Multinational companies are in trouble these days – in the form of failed consumer responsibility and the misuse of their products and services. Families of three people killed in Pennsylvania are suing Wal-Mart, alleging the retail giant sold ammunition to a man, who was underaged and drunk. Wal-Mart employees were accused of negligence in selling .38-caliber ammunition to 20-year-old Robert Jordain, failing to ensure that he was at least 21 years old as required by law. This case added fuel to the never-ending debate over a corporate organization’s role in responsible marketing of products.
End-to-end product responsibility
Yes, the responsibility of a producer doesn’t stop after the sale of a product or service. Extended producer responsibility is a concept designed to reduce the total environmental impact of a product, by making the product manufacturer responsible for the entire lifecycle of the product, especially for the take-back, recycling, and final disposal. Growing awareness about environmental degradation has led consumers to pressurize companies to become more sustainable.
New regulations on hazardous chemicals such as the Restriction of Hazardous Substances in Electrical & Electronic Equipment and Registration, Evaluation & Authorization of Chemicals and GRI’s Sustainability Reporting Guidelines on Product Responsibility have emerged. but does this free us from consumer responsibility?
Cases of neglected consumer responsibility
However, the key point to be considered here is not the end-to-end product responsibility of a company, but the misuse of products by consumers and a company’s responsibility thereafter! Besides Wal-Mart, a few other companies have been accused of irresponsible marketing of their products.
- The family of a 46-year-old Florida Sheriff, who was killed while providing police training in the Middle East, has sued Twitter, claiming the company knowingly permitted ISIS to use its service to spread extremist propaganda. While pointing fingers at Twitter, the family forgot that the person was employed by a private military contractor and very well understood the dangers associated with military training anywhere in the Middle East
- The daughter of the late actor Paul Walker sued carmaker Porsche for the crash that killed him in November 2013. The lawsuit claims the car lacked safety features that could have allowed Walker to survive the crash
- An NGO named Electronic Frontier Foundation has alleged that Cisco Systems built a security system for the Chinese government, knowing it would be used to track and persecute religious minorities. Many companies sell technology to regimes that violate human rights, and EFF feels this case can make them think twice
- Five lawsuits were filed in the US against the energy drink maker, Monster Beverages, in 2015 for causing serious injuries to those, who drink them in excess. An energy drink contains high amounts of caffeine and taurine, and its package usually contains a warning label advising consumers against drinking in excess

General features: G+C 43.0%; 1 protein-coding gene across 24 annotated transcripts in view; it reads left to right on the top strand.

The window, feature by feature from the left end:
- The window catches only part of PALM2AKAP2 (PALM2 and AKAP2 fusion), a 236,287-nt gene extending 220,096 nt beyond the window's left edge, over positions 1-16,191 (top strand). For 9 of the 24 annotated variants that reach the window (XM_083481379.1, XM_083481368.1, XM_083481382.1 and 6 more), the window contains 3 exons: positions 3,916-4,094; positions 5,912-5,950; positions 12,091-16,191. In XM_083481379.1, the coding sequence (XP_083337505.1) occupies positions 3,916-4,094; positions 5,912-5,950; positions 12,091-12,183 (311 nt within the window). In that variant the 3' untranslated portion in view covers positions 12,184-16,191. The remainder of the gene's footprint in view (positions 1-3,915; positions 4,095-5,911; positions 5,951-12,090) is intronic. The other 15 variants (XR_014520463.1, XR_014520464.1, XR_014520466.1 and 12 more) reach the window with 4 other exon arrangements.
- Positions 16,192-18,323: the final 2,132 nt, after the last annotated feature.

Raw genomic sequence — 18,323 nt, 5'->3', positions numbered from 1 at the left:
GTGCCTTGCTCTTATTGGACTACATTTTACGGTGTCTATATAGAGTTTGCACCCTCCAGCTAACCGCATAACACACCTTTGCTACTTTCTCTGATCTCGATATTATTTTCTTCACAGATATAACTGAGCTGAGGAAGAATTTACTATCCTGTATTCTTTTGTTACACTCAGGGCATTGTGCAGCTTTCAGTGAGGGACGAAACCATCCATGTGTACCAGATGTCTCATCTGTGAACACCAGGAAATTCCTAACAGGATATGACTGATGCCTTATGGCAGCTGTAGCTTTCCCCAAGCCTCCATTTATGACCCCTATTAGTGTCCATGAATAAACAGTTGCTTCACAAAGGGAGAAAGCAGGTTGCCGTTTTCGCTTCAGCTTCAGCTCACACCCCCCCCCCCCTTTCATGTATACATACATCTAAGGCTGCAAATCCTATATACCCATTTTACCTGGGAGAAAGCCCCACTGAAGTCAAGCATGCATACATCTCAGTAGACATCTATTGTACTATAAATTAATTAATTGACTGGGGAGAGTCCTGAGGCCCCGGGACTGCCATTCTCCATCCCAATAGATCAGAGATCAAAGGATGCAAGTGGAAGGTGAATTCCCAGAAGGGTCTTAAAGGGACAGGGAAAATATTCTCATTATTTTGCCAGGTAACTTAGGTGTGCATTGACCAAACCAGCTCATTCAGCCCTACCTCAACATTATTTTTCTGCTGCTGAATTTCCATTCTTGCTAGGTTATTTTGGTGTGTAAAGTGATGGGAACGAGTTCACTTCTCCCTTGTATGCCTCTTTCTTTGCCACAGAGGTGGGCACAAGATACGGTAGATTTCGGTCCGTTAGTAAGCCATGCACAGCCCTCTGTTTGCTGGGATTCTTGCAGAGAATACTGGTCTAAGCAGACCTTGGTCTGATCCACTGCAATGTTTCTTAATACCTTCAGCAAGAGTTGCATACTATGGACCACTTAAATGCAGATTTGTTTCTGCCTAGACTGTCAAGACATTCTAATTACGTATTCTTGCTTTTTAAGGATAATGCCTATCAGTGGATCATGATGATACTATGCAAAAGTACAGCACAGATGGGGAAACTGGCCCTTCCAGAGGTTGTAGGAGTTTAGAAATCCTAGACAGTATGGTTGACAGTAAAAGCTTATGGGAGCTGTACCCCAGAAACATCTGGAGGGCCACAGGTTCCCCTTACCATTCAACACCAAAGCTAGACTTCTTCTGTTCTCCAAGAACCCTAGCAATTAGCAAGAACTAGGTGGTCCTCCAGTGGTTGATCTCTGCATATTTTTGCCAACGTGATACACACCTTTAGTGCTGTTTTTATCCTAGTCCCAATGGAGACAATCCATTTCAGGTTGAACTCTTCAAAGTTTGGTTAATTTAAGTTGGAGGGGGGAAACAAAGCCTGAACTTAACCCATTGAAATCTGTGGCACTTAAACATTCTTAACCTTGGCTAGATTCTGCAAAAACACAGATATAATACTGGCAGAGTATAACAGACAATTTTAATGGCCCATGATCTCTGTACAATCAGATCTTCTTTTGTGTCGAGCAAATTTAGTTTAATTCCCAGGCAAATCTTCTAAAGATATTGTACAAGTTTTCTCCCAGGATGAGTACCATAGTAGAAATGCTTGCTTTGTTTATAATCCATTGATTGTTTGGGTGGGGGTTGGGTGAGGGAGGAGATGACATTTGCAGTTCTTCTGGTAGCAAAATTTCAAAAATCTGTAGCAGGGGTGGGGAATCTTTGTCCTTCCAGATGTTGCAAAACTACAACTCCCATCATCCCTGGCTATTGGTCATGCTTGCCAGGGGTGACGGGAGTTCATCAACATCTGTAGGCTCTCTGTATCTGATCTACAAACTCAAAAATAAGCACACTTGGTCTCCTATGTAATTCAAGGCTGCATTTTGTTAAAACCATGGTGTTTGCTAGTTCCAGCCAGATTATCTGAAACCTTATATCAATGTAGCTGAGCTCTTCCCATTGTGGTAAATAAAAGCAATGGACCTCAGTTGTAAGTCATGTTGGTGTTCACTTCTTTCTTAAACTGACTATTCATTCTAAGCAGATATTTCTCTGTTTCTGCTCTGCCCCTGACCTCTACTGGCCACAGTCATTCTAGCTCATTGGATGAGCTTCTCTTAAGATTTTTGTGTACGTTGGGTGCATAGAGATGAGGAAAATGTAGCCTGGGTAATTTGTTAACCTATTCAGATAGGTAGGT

- Another classic example is an incident here in India. There was the Pune Facebook Riots in 2014. Someone anonymously posted derogatory photographs of Chhatrapati Shivaji and Bal Thackeray on Facebook, which resulted in riots that killed a few people
All these cases may blame the corporate organization that sold the product, but each of these cases highlights the dangers of neglecting consumer responsibility. How comes a consumer is not blamed for improper use of a product or service?
Actual case of corporate irresponsibility
There is a need to understand the difference between a good product produced by a responsible company and faulty product by a negligent company. While it is easy to blame a global sportscar brand, did anyone notice that many Indian cars failed the frontal crash tests conducted by the global testing agency NCAP? Particularly, Tata Nano received a “zero-star” rating for passenger protection! How is the car allowed to operate in India, when it has not met basic crash test norms? In India, crash test norms are different from those in Europe and the US. Indian cars are tested on much lower speed limits. Forget crash test norms, what happened to those Tata Nanos that caught fire? How many consumer complaints were filed against Tata Nano and did the company pay a hefty penalty for its negligence?
Fixing the blame
The eagerness to fix the blame on a private company comes from the underlying notion that businesses are fundamentally unethical. Some of us may want a socially desirable and morally responsible company in our society, but responsibility cannot happen in an isolated manner. When the entire society is corrupt, we cannot expect corporate organizations to become responsible. So, the responsibility for product misuse cannot be dumped on a company, while consumers continue to be irresponsible – producer responsibility and consumer responsibility have to go hand in hand.
SGA Editorial Desk